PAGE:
On October 16th, Kenyan troops crossed into Somalia in an attempt to secure the border between the two countries. Over the past month, Somali gunmen have kidnapped several Westerners, including two volunteers with Medecins Sans Frontieres, from northern Kenya. Kenya alleges that the Somalis involved in the kidnappings are members of al-Shabaab, a militarist group with ties to al-Qaeda that has been fighting against the Transitional Federal Government in Somalia.
The Transitional Federal Government (TFG) has a tenuous grasp on Somalia, despite withdrawals from Mogadishu by al-Shabaab in August. The group appears to be regrouping in southern Somalia, close to the Kenyan border where the TFG has less support from local clan-based militias. The town of Afmadow is a major stronghold of al-Shabaab and is strategically important because of its proximity to Kismayo, a port city that provides revenue for the group. Residents report that al-Shabaab fighters were leaving as the Kenyan troops approached.
Al-Shabaab denies any involvement in the recent kidnappings and has vowed to take action against Kenya for its actions. On October 18th, a suicide car bomb killed six people in Mogadishu while the Kenya’s Defense and Foreign Ministers met with TFG officials. No one has claimed responsibility for the terrorist attack, but al-Shabaab has vowed to resist the Kenyan forces.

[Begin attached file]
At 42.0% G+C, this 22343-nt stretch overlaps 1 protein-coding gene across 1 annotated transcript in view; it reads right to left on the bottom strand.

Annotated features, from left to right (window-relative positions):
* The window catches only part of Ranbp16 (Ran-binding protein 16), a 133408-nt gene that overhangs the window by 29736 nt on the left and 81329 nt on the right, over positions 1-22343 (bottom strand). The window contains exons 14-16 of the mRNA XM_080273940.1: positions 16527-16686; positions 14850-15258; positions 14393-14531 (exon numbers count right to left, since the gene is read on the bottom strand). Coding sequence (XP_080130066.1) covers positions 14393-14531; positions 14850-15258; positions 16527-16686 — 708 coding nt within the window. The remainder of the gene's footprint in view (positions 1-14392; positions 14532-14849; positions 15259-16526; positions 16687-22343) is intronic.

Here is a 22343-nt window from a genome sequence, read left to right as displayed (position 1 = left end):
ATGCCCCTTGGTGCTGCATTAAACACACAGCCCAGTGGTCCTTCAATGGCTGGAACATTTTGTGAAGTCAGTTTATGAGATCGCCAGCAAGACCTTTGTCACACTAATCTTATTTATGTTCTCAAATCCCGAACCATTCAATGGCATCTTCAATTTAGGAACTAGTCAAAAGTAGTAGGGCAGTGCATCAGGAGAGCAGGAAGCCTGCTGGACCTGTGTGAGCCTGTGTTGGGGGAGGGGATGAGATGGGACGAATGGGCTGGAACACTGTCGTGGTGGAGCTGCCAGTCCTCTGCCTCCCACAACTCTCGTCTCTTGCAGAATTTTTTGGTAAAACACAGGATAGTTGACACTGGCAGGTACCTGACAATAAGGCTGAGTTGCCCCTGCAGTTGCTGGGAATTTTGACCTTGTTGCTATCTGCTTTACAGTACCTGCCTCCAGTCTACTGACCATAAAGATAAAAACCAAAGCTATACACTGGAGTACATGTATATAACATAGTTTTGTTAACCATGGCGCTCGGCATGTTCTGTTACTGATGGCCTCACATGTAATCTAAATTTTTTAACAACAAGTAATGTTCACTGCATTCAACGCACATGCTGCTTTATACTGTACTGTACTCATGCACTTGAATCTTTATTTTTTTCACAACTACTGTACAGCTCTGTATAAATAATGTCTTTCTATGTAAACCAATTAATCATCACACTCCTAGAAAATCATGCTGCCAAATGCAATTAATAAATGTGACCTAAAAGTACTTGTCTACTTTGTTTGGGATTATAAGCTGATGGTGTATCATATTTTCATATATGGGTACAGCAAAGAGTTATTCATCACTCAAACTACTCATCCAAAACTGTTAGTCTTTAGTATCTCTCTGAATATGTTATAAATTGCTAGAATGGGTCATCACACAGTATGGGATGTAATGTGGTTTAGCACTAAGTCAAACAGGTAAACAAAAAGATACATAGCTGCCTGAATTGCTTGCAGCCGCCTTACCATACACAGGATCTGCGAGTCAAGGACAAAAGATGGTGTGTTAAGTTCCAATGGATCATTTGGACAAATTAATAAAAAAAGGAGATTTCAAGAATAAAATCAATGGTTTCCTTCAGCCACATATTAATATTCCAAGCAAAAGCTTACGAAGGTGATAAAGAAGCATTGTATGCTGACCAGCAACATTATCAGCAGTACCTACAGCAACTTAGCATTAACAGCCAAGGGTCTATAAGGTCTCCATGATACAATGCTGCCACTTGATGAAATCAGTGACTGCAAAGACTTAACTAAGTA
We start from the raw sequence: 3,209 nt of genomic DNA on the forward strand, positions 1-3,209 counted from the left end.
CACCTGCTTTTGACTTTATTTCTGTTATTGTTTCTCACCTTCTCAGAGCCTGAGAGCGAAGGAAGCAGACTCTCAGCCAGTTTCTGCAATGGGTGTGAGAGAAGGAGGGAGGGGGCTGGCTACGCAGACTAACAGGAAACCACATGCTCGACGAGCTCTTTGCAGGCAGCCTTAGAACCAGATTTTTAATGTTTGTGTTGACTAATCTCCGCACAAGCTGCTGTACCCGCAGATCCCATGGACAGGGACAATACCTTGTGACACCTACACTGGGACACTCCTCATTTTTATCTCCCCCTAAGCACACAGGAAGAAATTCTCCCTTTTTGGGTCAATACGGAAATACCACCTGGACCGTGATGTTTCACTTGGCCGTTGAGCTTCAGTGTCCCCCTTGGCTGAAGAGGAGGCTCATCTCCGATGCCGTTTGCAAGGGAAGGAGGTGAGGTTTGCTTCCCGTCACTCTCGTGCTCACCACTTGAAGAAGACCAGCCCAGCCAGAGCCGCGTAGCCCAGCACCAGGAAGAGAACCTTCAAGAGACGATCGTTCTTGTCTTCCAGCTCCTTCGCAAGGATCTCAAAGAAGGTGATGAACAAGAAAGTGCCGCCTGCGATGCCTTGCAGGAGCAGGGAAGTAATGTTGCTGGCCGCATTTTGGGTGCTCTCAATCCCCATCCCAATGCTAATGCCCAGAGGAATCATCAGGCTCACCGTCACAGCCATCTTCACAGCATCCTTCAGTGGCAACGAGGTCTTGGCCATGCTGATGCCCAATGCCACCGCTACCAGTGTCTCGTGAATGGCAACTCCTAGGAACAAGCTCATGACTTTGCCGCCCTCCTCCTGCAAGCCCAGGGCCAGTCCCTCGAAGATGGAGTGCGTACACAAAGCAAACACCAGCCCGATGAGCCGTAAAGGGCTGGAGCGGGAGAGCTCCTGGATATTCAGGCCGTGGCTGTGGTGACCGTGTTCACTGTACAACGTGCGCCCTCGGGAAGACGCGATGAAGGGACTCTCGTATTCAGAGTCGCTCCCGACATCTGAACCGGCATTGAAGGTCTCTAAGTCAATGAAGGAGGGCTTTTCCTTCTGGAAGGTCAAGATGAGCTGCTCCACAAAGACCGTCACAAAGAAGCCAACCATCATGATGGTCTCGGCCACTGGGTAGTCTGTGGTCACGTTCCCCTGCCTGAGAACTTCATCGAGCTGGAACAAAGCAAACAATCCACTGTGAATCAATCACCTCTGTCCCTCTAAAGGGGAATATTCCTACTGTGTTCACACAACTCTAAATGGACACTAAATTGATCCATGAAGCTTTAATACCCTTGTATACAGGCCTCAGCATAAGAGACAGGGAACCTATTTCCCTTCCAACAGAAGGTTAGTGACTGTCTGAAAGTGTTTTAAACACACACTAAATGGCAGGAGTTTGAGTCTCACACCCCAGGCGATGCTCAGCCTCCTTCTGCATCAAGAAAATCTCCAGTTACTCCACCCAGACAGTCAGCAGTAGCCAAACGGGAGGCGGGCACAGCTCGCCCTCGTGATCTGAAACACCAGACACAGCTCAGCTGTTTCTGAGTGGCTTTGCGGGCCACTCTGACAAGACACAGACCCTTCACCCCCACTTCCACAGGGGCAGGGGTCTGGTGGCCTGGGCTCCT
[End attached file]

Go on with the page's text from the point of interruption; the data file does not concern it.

Kenya has been training these clan-based militias to fight al-Shabaab recently, but by entering Somalia with hundreds of troops, Kenya appears to be increasing its involvement. While Kenya has stated that its actions were caused by the recent kidnappings, military analysts have suggested that this highly complex operation has been planned for a while. There have been conflicting reports as to whether the Somali government was aware of the Kenyan military plan in advance, but on October 18th, the Somali government and the Kenyan ministers signed a communiqué emphasizing al-Shabaab’s threat to both countries and stating that Kenya and Somalia would work closely to “defend the sovereignty and territorial integrity of both countries.”
Al-Shabaab claims that Kenya is using the kidnappings as an excuse for the military operation and denies all involvement; others point out that al-Shabaab does not typically organize attacks outside of Somalia. However, Al-Shabaab was responsible for the July 2010 attacks in Uganda that killed 74 people watching a World Cup game in Kampala. It is also worth noting that Kenya hopes that increasing tourists to three million a year by 2015 will help it “achieve its goal of a 10 percent economic growth.” Several of the recent kidnappings in Kenya took place at resorts, which may have a negative impact on the tourism industry. Additionally, famine in Somalia has increased the number of refugees entering Kenya, increasing pressure on Kenyan resources and infrastructure.